Vice President of the Philippines Jejomar Binay has delivered the opening speech at a Maritime Round Table held at the Head Offices of Classification Society Germanischer Lloyd (GL). On this occasion he said: “Germany and the EU cannot possibly have world-class efficient commercial ships manned by Filipinos today, and world-class efficient ships without Filipinos on board tomorrow.”
One of the most critical factors to ensuring safety at sea is the human element, without an able and experienced crew and officers the most modern and well designed vessel cannot promise safety. Filipino seafarers are at the heart of the maritime industry, making up almost one third of working seamen on trading vessels.
Vice President Binay arrived in Hamburg for the Maritime Round Table event, focussed on the Filipino Seafarer, after a visit to Berlin, where he met with Dr Guido Westerwelle, German’s Foreign Minister. Mr Albrecht Grell, Senior Executive Vice President of Germanischer Lloyd’s Maritime Solutions Unit, opened the event and spoke of Germanischer Lloyd’s tradition of promoting safety on the seas, the vital importance of a well trained and competent crew and the longstanding relations between Germany and the Philippines.
Vice President Binay called on the more than 60 representatives of the maritime community, including leading shipping management and shipbuilding companies, to provide assistance and support in the upcoming audit of the country’s compliance with the International Convention on Standards of Training, Certification and Watchkeeping for Seafarers (STCW Convention) by the European Maritime Safety Agency (EMSA). Compliance is essential if Filipino seafarers are to continue to sail on EU flagged vessels.
There are some 40,000 Filipino seafarers on German owned vessels and the Vice President noted that “Our most pressing duty right now is to keep the Filipino seafarers, with your able and gracious assistance, on board the EU-flagged ships sailing the seven seas.” He continued: “We take our STCW compliance very seriously and are determined to make sure this issue is addressed fully by the time the next EMSA audit is conducted in October”.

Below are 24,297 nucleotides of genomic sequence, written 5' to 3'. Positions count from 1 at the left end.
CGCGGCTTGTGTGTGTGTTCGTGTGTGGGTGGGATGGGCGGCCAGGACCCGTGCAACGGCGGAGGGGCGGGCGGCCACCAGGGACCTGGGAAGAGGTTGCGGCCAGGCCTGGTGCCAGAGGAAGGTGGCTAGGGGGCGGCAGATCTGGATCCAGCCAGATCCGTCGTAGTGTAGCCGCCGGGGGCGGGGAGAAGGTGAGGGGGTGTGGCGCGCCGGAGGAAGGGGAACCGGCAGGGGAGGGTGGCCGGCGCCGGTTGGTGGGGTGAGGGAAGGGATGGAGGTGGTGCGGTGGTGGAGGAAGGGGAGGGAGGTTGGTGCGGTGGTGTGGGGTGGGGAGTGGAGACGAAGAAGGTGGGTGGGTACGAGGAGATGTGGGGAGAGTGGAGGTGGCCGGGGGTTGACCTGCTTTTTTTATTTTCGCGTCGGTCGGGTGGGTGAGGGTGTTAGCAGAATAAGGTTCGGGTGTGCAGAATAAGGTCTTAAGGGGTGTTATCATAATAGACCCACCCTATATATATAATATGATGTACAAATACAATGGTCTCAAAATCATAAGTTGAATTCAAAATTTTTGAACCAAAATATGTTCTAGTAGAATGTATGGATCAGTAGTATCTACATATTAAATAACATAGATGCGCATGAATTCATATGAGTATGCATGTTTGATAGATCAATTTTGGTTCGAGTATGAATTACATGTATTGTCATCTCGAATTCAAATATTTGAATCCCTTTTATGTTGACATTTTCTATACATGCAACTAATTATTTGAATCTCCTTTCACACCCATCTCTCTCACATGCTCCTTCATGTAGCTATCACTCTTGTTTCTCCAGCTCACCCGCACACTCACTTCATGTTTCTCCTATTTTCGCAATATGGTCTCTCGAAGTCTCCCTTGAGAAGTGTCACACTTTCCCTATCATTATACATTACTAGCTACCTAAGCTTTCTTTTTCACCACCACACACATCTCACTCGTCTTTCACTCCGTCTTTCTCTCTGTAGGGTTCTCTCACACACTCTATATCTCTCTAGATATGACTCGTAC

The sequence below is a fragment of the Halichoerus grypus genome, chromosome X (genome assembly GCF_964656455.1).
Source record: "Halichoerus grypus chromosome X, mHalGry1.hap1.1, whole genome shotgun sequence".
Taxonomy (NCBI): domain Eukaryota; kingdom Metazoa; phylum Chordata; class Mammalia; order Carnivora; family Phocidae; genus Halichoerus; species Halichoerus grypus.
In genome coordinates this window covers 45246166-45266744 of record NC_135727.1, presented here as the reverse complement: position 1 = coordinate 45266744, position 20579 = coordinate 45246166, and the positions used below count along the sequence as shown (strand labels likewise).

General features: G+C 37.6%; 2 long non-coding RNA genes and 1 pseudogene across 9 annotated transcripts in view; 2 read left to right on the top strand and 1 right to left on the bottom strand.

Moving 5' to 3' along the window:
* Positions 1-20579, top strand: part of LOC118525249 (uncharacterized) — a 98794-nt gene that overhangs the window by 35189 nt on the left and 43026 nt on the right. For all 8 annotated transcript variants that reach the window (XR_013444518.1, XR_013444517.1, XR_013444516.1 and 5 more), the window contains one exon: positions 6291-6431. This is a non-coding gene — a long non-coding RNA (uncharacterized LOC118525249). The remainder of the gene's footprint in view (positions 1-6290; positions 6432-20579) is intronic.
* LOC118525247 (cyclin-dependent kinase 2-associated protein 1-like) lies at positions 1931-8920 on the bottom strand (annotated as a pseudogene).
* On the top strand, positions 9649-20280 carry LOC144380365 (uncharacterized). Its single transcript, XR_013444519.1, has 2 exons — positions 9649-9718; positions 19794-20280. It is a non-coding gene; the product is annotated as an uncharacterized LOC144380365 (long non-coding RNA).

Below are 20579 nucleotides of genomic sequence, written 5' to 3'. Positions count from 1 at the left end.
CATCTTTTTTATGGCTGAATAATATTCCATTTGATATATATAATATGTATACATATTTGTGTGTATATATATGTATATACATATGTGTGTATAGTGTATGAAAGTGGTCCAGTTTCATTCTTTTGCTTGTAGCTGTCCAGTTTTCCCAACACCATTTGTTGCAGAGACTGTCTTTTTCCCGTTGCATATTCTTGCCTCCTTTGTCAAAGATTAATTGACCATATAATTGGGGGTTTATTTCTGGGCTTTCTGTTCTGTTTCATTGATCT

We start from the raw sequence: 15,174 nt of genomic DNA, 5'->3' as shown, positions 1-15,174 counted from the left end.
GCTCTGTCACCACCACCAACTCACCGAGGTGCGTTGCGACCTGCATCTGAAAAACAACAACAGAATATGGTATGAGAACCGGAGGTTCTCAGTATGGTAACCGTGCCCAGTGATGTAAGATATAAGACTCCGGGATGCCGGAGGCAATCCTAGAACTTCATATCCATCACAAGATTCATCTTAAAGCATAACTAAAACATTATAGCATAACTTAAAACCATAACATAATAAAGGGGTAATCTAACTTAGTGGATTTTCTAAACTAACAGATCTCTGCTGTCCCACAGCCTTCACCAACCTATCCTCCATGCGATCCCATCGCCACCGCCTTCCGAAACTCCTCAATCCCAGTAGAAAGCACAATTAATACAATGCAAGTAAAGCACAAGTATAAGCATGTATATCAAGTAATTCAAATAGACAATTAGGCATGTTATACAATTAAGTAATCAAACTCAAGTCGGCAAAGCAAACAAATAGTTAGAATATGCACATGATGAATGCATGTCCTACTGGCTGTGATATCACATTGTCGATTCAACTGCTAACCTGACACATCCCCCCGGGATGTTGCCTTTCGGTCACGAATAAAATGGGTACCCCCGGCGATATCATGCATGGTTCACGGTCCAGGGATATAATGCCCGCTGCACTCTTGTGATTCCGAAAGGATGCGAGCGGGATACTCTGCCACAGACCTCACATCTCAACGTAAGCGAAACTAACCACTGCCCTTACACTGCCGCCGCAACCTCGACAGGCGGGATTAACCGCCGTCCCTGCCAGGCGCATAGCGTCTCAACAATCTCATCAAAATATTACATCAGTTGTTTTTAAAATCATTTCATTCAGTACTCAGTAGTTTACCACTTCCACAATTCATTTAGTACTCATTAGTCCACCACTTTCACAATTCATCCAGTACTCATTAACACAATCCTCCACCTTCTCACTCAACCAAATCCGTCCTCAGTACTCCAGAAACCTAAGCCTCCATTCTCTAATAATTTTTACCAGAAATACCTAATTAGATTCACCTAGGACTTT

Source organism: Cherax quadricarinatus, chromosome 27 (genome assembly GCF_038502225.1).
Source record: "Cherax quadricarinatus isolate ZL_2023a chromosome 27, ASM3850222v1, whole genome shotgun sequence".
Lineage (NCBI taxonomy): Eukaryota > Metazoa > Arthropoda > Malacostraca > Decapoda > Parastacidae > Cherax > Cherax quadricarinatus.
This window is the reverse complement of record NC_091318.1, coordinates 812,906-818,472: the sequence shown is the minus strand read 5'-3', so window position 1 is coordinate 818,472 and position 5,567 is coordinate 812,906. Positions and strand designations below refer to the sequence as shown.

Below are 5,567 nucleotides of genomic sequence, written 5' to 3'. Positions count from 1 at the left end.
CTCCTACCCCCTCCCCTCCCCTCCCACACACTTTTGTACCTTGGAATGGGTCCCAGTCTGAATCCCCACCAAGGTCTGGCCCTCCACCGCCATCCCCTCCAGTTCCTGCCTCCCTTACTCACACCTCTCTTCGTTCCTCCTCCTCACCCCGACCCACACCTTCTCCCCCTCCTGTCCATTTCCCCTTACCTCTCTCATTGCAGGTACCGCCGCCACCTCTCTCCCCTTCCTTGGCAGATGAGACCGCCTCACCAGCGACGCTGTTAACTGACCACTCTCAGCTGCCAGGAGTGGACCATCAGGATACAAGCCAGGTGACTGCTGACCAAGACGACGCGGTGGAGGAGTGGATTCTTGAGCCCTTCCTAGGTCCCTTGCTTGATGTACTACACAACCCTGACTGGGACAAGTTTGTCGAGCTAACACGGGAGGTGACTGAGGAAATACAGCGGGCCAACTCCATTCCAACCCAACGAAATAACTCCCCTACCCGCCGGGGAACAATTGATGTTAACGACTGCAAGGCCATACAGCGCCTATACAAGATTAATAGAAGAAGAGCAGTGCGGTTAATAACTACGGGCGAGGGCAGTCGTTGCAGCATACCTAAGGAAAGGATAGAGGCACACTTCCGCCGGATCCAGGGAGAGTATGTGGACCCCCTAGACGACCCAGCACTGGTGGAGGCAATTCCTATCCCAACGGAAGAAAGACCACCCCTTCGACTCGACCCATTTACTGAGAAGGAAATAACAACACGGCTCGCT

The Vice President looked at some of the notable examples of German-Philippine cooperation, including the famous Las Piñas Bamboo Organ, which was shipped to Bonn for restoration in the 1970’s, bringing the national treasure back to life. “The organ of Las Piñas is something we owe to the Germans” he said, adding “The same favour we would like to owe now in the name of the Filipino seafarers”. He also looked to the potential of his nation to supply not only seafarers but ships, stating: “With our President eager to push industrialisation, we could begin to build our own ocean-going ships soon.”
Nobody knew better than those assembled in the room the worth and importance of the Filipino seafarer to the German maritime industry, said Vice President Binay, and his call for assistance in this regard was warmly received. Dr Holger Manzke, District Manager of GL Manila, noted that GL as a Recognised Organisation stood ready to give its full support in the assessment of the maritime colleges, and combined with the additional support of the Alliance of maritime stakeholders established under the Maritime Committee of the German-Philippine Chamber of Commerce and Industry.
The Alliance was formed to better coordinate the involvement of the maritime community, especially German stakeholders, in the seafaring education and training programmes of the Philippines. This had been taking place for many years in an ad hoc manner, said Dr Manzke, but with support from the respective governments and the Alliance members education and training could be improved to deliver the competent, committed and values-driven seafarers required by the industry, cementing the central role of the Filipino seafarer in shipping. “The engagement of the industry in education will help to avoid gaps between technology and education”, he said.
The Philippines has a vast number of colleges offering training and huge numbers of young people entering these programmes, said Dr Manzke, but they were not succeeding as well as could be hoped in helping their graduates to find work. The Alliance has developed a new system with quality assurance and screening in place early and throughout the training period, which if introduced would help to reduce costs and increase opportunities for young graduates. Making sure that there were also career opportunities after their time on board was also a key part of the Alliance’s goals, he said, and by emphasising Naval Architecture and Marine Engineering the Philippines would broaden the paths available, while building the country’s pool of skilled professionals.
Cliff Davies, the President of Döhle Shipmanagement Philippines Corp., emphasised the character of the Filipino seafarer as a worker who was “highly adaptable, reliable & trustworthy, resilient, persistent, consistent, ambitious and loyal”. But the country offered much more, he said, with a deep and motivated pool of young people. Dr. Bianca Untied, Advisor for development cooperation (on behalf of BMZ) and Hans Hermann Dube, Regional Director Asia GIZ-IS, examined some of the ways in which German governmental organisations were helping to develop educational and training infrastructure around the world, through a number of public and privately funded initiatives.
The maritime conference was organised by Germanischer Lloyd, German-Philippine Chamber of Commerce and Industry (GPCCI), and the German Asia Pacific Business Association (OAV), in cooperation with the Philippine Embassy in Berlin and the Embassy of the Federal Republic of Germany in Manila.
GL, June 11, 2013